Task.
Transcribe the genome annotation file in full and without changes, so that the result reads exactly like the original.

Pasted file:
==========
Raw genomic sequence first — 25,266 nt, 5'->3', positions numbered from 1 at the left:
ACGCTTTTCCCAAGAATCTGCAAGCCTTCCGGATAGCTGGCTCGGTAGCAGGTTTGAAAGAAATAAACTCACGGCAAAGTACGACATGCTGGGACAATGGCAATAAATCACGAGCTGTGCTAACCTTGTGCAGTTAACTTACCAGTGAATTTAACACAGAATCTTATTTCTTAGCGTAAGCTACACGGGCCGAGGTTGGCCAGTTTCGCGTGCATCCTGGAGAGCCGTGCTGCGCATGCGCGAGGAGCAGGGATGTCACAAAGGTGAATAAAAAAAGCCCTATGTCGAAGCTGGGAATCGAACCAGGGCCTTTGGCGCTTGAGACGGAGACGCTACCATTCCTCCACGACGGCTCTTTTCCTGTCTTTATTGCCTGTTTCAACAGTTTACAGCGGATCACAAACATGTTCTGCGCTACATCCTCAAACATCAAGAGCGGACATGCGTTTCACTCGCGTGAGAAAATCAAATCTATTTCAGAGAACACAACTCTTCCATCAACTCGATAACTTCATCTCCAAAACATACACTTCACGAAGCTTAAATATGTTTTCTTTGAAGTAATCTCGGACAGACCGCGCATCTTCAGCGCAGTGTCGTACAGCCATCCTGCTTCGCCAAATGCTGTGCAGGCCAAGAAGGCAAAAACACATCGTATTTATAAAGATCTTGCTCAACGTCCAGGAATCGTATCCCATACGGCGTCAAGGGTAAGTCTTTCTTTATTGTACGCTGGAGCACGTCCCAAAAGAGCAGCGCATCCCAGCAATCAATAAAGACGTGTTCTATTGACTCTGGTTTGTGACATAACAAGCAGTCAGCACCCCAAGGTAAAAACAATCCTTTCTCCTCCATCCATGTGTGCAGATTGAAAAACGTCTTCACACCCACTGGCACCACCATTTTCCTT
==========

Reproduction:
Raw genomic sequence first — 25,266 nt, 5'->3', positions numbered from 1 at the left:
ACGCTTTTCCCAAGAATCTGCAAGCCTTCCGGATAGCTGGCTCGGTAGCAGGTTTGAAAGAAATAAACTCACGGCAAAGTACGACATGCTGGGACAATGGCAATAAATCACGAGCTGTGCTAACCTTGTGCAGTTAACTTACCAGTGAATTTAACACAGAATCTTATTTCTTAGCGTAAGCTACACGGGCCGAGGTTGGCCAGTTTCGCGTGCATCCTGGAGAGCCGTGCTGCGCATGCGCGAGGAGCAGGGATGTCACAAAGGTGAATAAAAAAAGCCCTATGTCGAAGCTGGGAATCGAACCAGGGCCTTTGGCGCTTGAGACGGAGACGCTACCATTCCTCCACGACGGCTCTTTTCCTGTCTTTATTGCCTGTTTCAACAGTTTACAGCGGATCACAAACATGTTCTGCGCTACATCCTCAAACATCAAGAGCGGACATGCGTTTCACTCGCGTGAGAAAATCAAATCTATTTCAGAGAACACAACTCTTCCATCAACTCGATAACTTCATCTCCAAAACATACACTTCACGAAGCTTAAATATGTTTTCTTTGAAGTAATCTCGGACAGACCGCGCATCTTCAGCGCAGTGTCGTACAGCCATCCTGCTTCGCCAAATGCTGTGCAGGCCAAGAAGGCAAAAACACATCGTATTTATAAAGATCTTGCTCAACGTCCAGGAATCGTATCCCATACGGCGTCAAGGGTAAGTCTTTCTTTATTGTACGCTGGAGCACGTCCCAAAAGAGCAGCGCATCCCAGCAATCAATAAAGACGTGTTCTATTGACTCTGGTTTGTGACATAACAAGCAGTCAGCACCCCAAGGTAAAAACAATCCTTTCTCCTCCATCCATGTGTGCAGATTGAAAAACGTCTTCACACCCACTGGCACCACCATTTTCCTT